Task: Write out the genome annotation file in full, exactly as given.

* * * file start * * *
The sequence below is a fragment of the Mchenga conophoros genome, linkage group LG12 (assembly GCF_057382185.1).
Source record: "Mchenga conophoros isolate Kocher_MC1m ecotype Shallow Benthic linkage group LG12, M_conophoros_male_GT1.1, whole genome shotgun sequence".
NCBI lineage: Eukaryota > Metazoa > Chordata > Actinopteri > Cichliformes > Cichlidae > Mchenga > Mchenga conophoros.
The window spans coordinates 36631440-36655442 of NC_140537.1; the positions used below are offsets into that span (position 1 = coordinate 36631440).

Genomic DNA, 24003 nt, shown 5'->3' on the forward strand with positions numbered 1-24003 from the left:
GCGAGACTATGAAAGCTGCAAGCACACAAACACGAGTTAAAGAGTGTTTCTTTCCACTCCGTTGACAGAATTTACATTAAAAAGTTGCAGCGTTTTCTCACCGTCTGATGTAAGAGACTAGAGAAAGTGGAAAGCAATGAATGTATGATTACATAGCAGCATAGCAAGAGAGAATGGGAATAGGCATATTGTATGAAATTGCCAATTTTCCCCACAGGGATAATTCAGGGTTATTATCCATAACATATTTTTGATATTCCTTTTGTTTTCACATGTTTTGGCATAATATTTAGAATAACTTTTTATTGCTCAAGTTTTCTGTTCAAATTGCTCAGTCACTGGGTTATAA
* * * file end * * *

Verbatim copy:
The sequence below is a fragment of the Mchenga conophoros genome, linkage group LG12 (assembly GCF_057382185.1).
Source record: "Mchenga conophoros isolate Kocher_MC1m ecotype Shallow Benthic linkage group LG12, M_conophoros_male_GT1.1, whole genome shotgun sequence".
NCBI lineage: Eukaryota > Metazoa > Chordata > Actinopteri > Cichliformes > Cichlidae > Mchenga > Mchenga conophoros.
The window spans coordinates 36631440-36655442 of NC_140537.1; the positions used below are offsets into that span (position 1 = coordinate 36631440).

Genomic DNA, 24003 nt, shown 5'->3' on the forward strand with positions numbered 1-24003 from the left:
GCGAGACTATGAAAGCTGCAAGCACACAAACACGAGTTAAAGAGTGTTTCTTTCCACTCCGTTGACAGAATTTACATTAAAAAGTTGCAGCGTTTTCTCACCGTCTGATGTAAGAGACTAGAGAAAGTGGAAAGCAATGAATGTATGATTACATAGCAGCATAGCAAGAGAGAATGGGAATAGGCATATTGTATGAAATTGCCAATTTTCCCCACAGGGATAATTCAGGGTTATTATCCATAACATATTTTTGATATTCCTTTTGTTTTCACATGTTTTGGCATAATATTTAGAATAACTTTTTATTGCTCAAGTTTTCTGTTCAAATTGCTCAGTCACTGGGTTATAA